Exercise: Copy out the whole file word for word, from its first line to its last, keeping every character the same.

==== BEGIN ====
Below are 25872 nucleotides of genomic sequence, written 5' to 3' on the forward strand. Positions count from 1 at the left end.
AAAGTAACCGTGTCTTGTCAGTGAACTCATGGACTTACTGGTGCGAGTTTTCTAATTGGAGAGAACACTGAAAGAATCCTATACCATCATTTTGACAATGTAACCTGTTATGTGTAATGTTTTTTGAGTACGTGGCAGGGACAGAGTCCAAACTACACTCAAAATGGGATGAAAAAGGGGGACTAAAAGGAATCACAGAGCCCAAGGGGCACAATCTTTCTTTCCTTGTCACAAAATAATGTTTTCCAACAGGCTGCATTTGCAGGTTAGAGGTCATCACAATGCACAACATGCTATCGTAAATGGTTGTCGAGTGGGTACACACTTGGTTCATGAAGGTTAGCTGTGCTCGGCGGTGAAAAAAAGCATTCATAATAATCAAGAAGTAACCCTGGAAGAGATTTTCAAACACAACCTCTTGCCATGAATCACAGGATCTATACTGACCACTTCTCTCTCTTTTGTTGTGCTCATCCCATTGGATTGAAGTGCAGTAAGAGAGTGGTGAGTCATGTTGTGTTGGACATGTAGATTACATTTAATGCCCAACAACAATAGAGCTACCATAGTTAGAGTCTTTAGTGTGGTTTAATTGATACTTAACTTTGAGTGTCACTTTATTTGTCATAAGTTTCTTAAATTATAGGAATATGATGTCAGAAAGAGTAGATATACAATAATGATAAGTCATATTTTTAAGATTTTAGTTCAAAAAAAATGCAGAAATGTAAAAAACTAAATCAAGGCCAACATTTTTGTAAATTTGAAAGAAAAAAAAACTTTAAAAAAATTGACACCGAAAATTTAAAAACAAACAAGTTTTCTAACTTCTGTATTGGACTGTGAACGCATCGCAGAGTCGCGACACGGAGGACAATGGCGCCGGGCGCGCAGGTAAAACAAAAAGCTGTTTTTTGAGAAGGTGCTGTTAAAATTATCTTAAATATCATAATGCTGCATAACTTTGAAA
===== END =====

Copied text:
Below are 25872 nucleotides of genomic sequence, written 5' to 3' on the forward strand. Positions count from 1 at the left end.
AAAGTAACCGTGTCTTGTCAGTGAACTCATGGACTTACTGGTGCGAGTTTTCTAATTGGAGAGAACACTGAAAGAATCCTATACCATCATTTTGACAATGTAACCTGTTATGTGTAATGTTTTTTGAGTACGTGGCAGGGACAGAGTCCAAACTACACTCAAAATGGGATGAAAAAGGGGGACTAAAAGGAATCACAGAGCCCAAGGGGCACAATCTTTCTTTCCTTGTCACAAAATAATGTTTTCCAACAGGCTGCATTTGCAGGTTAGAGGTCATCACAATGCACAACATGCTATCGTAAATGGTTGTCGAGTGGGTACACACTTGGTTCATGAAGGTTAGCTGTGCTCGGCGGTGAAAAAAAGCATTCATAATAATCAAGAAGTAACCCTGGAAGAGATTTTCAAACACAACCTCTTGCCATGAATCACAGGATCTATACTGACCACTTCTCTCTCTTTTGTTGTGCTCATCCCATTGGATTGAAGTGCAGTAAGAGAGTGGTGAGTCATGTTGTGTTGGACATGTAGATTACATTTAATGCCCAACAACAATAGAGCTACCATAGTTAGAGTCTTTAGTGTGGTTTAATTGATACTTAACTTTGAGTGTCACTTTATTTGTCATAAGTTTCTTAAATTATAGGAATATGATGTCAGAAAGAGTAGATATACAATAATGATAAGTCATATTTTTAAGATTTTAGTTCAAAAAAAATGCAGAAATGTAAAAAACTAAATCAAGGCCAACATTTTTGTAAATTTGAAAGAAAAAAAAACTTTAAAAAAATTGACACCGAAAATTTAAAAACAAACAAGTTTTCTAACTTCTGTATTGGACTGTGAACGCATCGCAGAGTCGCGACACGGAGGACAATGGCGCCGGGCGCGCAGGTAAAACAAAAAGCTGTTTTTTGAGAAGGTGCTGTTAAAATTATCTTAAATATCATAATGCTGCATAACTTTGAAA